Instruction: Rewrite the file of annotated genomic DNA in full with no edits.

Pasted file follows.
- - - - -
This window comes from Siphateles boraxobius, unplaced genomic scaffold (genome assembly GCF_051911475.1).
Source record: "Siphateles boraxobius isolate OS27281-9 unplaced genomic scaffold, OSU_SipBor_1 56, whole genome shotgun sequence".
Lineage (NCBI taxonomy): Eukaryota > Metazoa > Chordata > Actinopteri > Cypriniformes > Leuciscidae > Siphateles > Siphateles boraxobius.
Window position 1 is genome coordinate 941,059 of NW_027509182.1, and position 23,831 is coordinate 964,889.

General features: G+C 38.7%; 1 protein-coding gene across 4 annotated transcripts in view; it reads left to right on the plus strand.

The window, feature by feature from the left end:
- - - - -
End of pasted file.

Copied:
This window comes from Siphateles boraxobius, unplaced genomic scaffold (genome assembly GCF_051911475.1).
Source record: "Siphateles boraxobius isolate OS27281-9 unplaced genomic scaffold, OSU_SipBor_1 56, whole genome shotgun sequence".
Lineage (NCBI taxonomy): Eukaryota > Metazoa > Chordata > Actinopteri > Cypriniformes > Leuciscidae > Siphateles > Siphateles boraxobius.
Window position 1 is genome coordinate 941,059 of NW_027509182.1, and position 23,831 is coordinate 964,889.

General features: G+C 38.7%; 1 protein-coding gene across 4 annotated transcripts in view; it reads left to right on the plus strand.

The window, feature by feature from the left end: